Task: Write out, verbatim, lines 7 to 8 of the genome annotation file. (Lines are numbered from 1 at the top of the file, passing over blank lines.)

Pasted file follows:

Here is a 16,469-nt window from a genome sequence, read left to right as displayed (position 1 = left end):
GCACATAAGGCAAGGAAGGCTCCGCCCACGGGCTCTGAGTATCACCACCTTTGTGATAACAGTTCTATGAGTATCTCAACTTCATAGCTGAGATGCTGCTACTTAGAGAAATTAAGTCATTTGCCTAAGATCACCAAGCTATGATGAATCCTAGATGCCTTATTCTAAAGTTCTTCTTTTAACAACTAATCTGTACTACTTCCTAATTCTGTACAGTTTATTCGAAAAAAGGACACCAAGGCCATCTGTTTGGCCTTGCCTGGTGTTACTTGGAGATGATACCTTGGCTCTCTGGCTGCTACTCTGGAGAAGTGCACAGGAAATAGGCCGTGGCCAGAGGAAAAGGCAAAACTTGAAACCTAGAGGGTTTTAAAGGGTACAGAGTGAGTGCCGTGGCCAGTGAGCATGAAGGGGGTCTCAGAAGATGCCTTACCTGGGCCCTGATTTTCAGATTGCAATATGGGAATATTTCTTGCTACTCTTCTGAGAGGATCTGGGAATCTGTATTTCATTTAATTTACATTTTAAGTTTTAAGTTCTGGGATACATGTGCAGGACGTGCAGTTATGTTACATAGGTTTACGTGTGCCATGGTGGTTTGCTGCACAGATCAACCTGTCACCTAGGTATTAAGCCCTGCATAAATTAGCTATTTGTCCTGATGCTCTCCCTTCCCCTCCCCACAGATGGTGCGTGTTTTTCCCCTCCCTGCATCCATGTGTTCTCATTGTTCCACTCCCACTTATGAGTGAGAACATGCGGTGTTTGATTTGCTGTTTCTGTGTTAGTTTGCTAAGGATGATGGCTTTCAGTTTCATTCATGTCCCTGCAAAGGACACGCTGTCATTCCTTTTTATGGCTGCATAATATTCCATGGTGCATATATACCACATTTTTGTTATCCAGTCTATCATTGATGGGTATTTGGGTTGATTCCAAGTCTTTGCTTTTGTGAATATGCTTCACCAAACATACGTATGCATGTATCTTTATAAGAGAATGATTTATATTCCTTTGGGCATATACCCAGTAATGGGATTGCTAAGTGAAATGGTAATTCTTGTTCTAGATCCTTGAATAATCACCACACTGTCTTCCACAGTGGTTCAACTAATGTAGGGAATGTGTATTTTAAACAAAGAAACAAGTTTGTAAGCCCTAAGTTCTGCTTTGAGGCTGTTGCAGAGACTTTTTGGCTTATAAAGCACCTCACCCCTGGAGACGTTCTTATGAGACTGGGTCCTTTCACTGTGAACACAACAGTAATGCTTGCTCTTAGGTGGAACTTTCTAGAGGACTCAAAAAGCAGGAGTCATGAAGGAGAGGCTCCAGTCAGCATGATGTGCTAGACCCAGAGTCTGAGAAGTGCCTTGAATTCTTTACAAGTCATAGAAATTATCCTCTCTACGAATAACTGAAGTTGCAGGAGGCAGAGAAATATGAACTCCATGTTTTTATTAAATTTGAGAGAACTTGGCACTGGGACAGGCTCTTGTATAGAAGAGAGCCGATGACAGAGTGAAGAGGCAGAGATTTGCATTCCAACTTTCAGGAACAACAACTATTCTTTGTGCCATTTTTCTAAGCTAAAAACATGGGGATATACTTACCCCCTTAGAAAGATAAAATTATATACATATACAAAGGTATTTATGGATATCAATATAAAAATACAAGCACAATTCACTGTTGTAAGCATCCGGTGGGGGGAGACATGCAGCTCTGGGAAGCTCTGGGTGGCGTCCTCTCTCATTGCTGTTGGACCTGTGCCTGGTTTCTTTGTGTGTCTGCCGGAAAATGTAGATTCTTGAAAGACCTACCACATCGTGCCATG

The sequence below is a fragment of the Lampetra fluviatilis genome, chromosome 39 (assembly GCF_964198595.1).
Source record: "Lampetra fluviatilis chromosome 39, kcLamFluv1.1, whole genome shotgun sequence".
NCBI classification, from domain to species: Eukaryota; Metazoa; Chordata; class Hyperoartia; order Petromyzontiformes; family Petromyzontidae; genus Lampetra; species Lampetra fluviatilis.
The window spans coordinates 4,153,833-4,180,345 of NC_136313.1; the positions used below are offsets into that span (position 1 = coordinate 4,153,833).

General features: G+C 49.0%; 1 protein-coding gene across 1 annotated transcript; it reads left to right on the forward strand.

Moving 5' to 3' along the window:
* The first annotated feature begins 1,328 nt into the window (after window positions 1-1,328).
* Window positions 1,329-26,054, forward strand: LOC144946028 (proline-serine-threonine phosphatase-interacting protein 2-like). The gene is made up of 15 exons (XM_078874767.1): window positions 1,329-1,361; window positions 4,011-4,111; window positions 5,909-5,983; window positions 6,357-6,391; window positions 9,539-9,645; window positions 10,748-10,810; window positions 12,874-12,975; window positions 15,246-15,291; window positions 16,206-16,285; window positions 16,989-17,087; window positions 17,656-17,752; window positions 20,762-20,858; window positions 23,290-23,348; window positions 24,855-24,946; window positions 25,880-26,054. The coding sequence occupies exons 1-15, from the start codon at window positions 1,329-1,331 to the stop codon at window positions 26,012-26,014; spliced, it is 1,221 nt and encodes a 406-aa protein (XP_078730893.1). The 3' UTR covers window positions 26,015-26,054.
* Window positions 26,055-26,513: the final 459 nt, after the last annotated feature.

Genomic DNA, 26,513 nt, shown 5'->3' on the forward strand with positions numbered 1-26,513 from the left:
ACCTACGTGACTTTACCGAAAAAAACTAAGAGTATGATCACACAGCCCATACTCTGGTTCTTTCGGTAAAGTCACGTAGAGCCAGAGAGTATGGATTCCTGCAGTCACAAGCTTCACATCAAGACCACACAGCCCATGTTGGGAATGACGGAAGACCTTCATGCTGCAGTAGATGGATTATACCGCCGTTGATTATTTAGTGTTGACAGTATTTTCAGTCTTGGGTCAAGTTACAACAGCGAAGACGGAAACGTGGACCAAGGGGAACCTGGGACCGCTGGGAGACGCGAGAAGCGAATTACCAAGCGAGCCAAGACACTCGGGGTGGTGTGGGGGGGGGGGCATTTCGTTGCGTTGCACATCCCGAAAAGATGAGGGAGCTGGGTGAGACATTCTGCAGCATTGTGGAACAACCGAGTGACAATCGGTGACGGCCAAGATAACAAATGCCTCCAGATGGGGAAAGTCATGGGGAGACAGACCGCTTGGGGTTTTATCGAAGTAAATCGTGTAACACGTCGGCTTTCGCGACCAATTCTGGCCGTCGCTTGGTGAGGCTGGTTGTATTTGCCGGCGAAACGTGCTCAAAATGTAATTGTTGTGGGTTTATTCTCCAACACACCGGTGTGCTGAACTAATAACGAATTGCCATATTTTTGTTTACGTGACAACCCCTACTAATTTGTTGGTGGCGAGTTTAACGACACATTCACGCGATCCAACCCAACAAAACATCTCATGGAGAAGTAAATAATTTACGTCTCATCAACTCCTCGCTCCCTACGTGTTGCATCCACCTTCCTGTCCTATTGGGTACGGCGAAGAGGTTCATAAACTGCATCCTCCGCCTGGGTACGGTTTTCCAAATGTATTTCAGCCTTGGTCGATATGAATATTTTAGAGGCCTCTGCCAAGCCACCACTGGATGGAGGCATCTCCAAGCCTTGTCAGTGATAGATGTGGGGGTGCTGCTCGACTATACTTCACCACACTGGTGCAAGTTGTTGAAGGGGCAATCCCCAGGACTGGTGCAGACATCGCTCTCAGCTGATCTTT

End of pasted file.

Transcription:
General features: G+C 49.0%; 1 protein-coding gene across 1 annotated transcript; it reads left to right on the forward strand.

Moving 5' to 3' along the window: